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The Power of Cross-Pollination

I’ve often found it interesting that smart minds in one field (pharma, for example) can’t manage to extrapolate solid thinking from another industry and find lessons in it for their own industry’s challenges and hurdles and successes and failures. I’ve worked with a ton of different clients over the years in many different industries. Whether it’s the automotive industry, the health and wellness sphere, big pharma, major real estate, serious banking or major sports teams, the common denominator has often been one of extreme insularity, extreme focus on the buzz within their own industry. I always felt this was shortsighted.

One of the key benefits to hiring a digital agency to “handle the other thinking for you” is exactly that – to handle the thinking for you. Agencies can often bring a big picture perspective that results in shared insights across industries in a way that can illuminate the pharma product launch in the same way it can alter the way we sell pre-season box seat tickets for the new stadium.

Yet if you truly want to lead, don’t always let us agency-folks do the thinking for you. Let’s collaborate.

I’m a fan of cross-pollination-style thinking and feel certain we’d all benefit if leaders in various organizations embraced thinking from other industries instead of focusing so much on their own niche world they miss a great opportunity to see something in an entirely different light.

Two recent reads got me thinking about this cross-pollination anew:

  • But is it journalism (Damnit) by Jeff Jarvis – Though his piece is about journalism, he offers four very recent, very apropos reasons why it is time to ask big questions. Questions about the state of journalism. Questions about the goal of journalism. Questions about the ethics and standards and accepted rules of journalism. And how all those rules are/are not and should/should not change journalism as technology allows a faster, wider, less controlled sharing of “news.” If you replace the word “journalism” (italicized for your quick-scanning pleasure) with any other industry you happen to work in or are passionate about, I’m betting that the same questions could and should be asked. By you. On a regular basis. Definitely worth a read that has cross-pollinating implications.
  • Back to the future with bookstores by Alan Cooper – As you may have guessed, this is a post about what bookstores could look like if stores focused more on books as experience vs. books as commodities. It is thoughtful. It is intelligent. It carefully considers the many changes technology (read: Amazon) has brought about and what that, in practical matters, means for the state of brick and mortar bookstores. There are wonderful ideas here and as many of you know, I’m deeply passionate about finding ways to get more people to read, so of course this struck a chord with me. But this should strike a chord with you too, even if you are passionate about selling eco-friendly beauty products instead of books. Because it’s the same set of questions, the same kind of innovative thinking that’s needed to take whatever business you’re in to the next level.

What have you read lately that is about one industry but inspired you to apply that thinking to yours or another? Would love to know.


GoodGuide’s Transparency Toolbar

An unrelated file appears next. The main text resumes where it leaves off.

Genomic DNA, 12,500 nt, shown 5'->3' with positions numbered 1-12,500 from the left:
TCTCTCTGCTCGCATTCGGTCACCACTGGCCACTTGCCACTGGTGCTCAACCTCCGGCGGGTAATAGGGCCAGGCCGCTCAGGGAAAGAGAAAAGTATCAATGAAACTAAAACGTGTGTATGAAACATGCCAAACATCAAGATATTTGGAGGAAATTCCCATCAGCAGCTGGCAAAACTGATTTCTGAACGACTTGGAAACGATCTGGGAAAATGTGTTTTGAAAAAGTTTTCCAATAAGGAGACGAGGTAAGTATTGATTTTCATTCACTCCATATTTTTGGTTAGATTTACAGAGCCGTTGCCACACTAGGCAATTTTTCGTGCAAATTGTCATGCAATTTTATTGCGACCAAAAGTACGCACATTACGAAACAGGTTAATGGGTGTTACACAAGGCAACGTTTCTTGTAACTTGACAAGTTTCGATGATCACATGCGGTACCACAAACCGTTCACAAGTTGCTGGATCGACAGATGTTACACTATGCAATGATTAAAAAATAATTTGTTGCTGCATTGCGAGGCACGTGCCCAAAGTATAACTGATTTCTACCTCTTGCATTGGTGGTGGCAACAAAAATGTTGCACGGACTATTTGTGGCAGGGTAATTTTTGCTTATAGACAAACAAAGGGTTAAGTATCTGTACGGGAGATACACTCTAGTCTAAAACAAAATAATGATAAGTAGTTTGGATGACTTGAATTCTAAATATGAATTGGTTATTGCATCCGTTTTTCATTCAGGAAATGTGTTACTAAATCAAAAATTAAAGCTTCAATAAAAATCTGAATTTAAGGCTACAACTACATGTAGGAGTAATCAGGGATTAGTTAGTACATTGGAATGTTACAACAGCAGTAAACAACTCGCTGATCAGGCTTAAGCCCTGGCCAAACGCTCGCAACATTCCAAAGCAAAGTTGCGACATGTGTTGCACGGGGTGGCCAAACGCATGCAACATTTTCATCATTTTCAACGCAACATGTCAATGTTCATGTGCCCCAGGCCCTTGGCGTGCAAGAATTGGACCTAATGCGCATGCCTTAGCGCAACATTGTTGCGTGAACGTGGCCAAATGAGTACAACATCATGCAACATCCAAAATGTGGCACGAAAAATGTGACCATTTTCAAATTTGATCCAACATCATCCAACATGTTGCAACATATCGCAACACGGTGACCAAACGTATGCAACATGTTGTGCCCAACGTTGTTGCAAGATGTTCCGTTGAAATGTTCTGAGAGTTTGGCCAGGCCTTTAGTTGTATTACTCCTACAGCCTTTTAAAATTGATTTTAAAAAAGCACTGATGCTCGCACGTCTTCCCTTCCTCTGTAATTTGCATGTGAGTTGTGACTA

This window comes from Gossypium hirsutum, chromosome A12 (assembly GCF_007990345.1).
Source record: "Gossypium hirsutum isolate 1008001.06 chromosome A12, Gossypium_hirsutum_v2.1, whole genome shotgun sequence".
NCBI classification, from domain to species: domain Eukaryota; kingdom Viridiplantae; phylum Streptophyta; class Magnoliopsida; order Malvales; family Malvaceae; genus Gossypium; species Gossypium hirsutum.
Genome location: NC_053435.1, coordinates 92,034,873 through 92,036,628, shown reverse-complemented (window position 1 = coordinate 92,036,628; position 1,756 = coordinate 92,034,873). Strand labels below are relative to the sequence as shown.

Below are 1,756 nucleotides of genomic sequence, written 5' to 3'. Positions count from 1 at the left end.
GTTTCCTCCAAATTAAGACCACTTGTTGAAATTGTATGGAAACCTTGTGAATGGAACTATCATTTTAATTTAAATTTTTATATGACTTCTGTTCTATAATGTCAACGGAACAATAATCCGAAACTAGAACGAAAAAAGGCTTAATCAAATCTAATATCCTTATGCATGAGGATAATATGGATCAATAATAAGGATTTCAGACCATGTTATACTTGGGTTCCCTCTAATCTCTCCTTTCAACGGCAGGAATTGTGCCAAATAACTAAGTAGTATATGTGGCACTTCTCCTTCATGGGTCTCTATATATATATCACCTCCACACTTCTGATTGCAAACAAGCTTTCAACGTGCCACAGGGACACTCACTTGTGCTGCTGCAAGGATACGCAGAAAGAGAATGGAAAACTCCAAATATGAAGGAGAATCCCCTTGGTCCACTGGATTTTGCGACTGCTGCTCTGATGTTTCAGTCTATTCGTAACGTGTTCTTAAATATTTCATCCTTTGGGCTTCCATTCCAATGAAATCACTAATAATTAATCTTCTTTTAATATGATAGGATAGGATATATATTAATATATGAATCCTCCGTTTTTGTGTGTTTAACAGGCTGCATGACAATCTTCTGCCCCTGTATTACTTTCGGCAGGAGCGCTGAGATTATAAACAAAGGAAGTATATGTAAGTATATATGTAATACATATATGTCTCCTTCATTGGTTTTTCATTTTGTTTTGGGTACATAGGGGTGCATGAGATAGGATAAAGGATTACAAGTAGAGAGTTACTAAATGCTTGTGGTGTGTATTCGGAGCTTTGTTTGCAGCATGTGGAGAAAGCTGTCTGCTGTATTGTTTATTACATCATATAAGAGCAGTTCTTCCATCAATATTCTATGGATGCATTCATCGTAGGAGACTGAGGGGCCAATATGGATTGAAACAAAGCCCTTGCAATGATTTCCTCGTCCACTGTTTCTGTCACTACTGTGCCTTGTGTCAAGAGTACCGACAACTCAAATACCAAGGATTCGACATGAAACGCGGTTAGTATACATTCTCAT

I’ve worked with many health and wellness brands and I know how important it is for customers to be aware of their quality ingredients and their hard work to create safe products. Consumer awareness of what’s in these products is vital to each brand’s mission and to their bottom line as businesses. When I saw the GoodGuide Transparency Toolbar this weekend, I was immediately fascinated.

Though “instantly shop your values when shopping online” is a bit too judge-y for my tastes, I do think that your ability to install this toolbar in your browser and see a rating on products as you shop is an interesting concept and one I suspect we’ll see a lot more of very soon.

Yet a cool transparency tool is only as good as the data that’s behind it, so I’m pleased to at least have a glimpse of who’s behind the data-crunching that you benefit from when checking out the tool:

“Led by Professor Dara O’Rourke of UC Berkeley, GoodGuide’s science team – chemists, toxicologists, nutritionists, sociologists, and lifecycle analysis experts – rates products and companies on their health, environmental and social performance. GoodGuide’s 0 to 10 rating system helps consumers quickly evaluate and compare products. Our mission is to help you shop your values wherever you shop.”

Wondering about who’s funding this effort? Me too:

“GoodGuide is funded by several prominent venture capital funds, including New Enterprise Associates, Draper Fisher Jurvetson and Physic Ventures.  GoodGuide earns revenue from companies that purchase advertising and business intelligence products.  Neither our investors nor our paying business customers have the ability to influence GoodGuide ratings.  Our business customers want to communicate with the influential consumers who use GoodGuide for shopping advice, so GoodGuide offers ads that allow a company to promote its sustainability program (example) or to obtain priority placement for a product as a high scoring alternative on competing product pages (example).  Advertising content is always clearly marked as “sponsored.”  Our clients also buy business intelligence reports that compare their performance with competitors across a comprehensive set of health, environmental and social metrics and provide data on what metrics matter most to consumers.”

I’ve been using the iPhone app and I’m digging it. I’ve installed the transparency bar and so far, I’m digging it too. You?